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- This topic has 5 replies, 6 voices, and was last updated 10 years, 3 months ago by nafmeadmin.
November 27, 2012 at 9:58 am #16028
I am teaching an after school program and am going to be doing some critical listening with my students. I see many lessons on the NAfME website referring to listening guides… Where are these listening guides?! Any help would be great.November 29, 2012 at 1:56 pm #16272
I make a listening guide by drawing shapes and directions that the music moves.
If it is high and short, I might use dots.
Ascending/Decending lines, dots, squiggles, etc.
For big block chords I have thicker lines
Layer shapes for polyphonic music
I label the form and copy/paste sections so they are exact
Trills are a squiggle line
Sometimes I have pre-made slides and point while the students listen, sometimes I draw it on the smartboard as it happens. <—–That takes a strong knowledge of the song in its entity!
This has been effective in 4th/5th grade when we study bigger classical selections preparing for our trip to see the Philly Orchestra. If I have time, I have them make their own guides while studying the music. We have a classroom set of iPads that each student can move at his/her own pace.December 2, 2012 at 6:43 pm #16390
Amcastle has some good ideas. I love listening charts, and they can be as personal as your teaching style. Sometimes, I’ll use a ‘call chart,’ which is simply a numbered list of the things happening in the music. As the students listen, I’ll call out each number as it happens. For young kids, I might replace words with pictures, like pictures of a trumpet, trombone, french horn, and tuba for a brass section.
Once they’ve listened with a call chart and are a little bit more familiar with the piece, you can give them a chart with ‘missing pieces,’ and ask them to fill in what they hear.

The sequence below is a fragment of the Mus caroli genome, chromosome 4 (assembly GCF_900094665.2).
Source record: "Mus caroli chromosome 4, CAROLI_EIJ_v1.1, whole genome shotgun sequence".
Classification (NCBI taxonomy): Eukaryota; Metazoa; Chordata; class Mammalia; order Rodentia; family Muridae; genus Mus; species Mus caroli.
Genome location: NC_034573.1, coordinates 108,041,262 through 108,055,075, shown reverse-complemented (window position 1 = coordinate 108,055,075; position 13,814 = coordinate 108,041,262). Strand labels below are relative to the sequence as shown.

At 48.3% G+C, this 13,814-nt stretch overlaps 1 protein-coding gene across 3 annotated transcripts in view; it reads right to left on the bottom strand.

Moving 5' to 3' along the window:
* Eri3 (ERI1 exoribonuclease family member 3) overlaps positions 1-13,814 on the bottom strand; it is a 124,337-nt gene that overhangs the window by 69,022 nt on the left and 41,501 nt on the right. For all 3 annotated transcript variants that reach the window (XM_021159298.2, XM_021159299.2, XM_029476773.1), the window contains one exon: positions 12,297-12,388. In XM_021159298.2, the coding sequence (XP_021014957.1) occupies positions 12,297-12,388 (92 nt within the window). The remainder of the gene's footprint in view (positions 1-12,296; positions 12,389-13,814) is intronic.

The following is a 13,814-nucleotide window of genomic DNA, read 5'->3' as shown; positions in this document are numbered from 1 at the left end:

Choose one of your favorite pieces and sit down with markers and paper. As you listen, draw the events in the music. That’s how I fell in love with doing these, after a college professor introduced me to the concept.December 4, 2012 at 5:54 pm #16417
I also heard these called listening maps. Here are a few websites that give examples of listening maps:
The book “Fun with Composers” by Deborah Lyn Ziolkoski has a bunch of listening maps as well as fun activities to do while listening to music.December 10, 2012 at 11:22 pm #16478
I also use the Bowmar’s “Adventures in Music Listening” series. Lots of great ideas for listening lessons and many listening maps!January 31, 2013 at 2:22 pm #19571
General Music Today has had several articles on listening maps. Here’s the link to the journal: http://musiced.nafme.org/resources/periodicals/general-music-today/
Here’s a web summary of one with photos of some interesting musicograms: http://musiced.nafme.org/interest-areas/general-music-education/interactive-visual-aids-capture-young-learners/
Some of the articles in GMT:
“Of Hot Cross Buns and Hot Dog Buns,” Spring 2007
“Mapping Performance as General Music Informance,” April 2010
“Animated Listening Maps,” Spring 2007
Find more with a search on “listening maps.”
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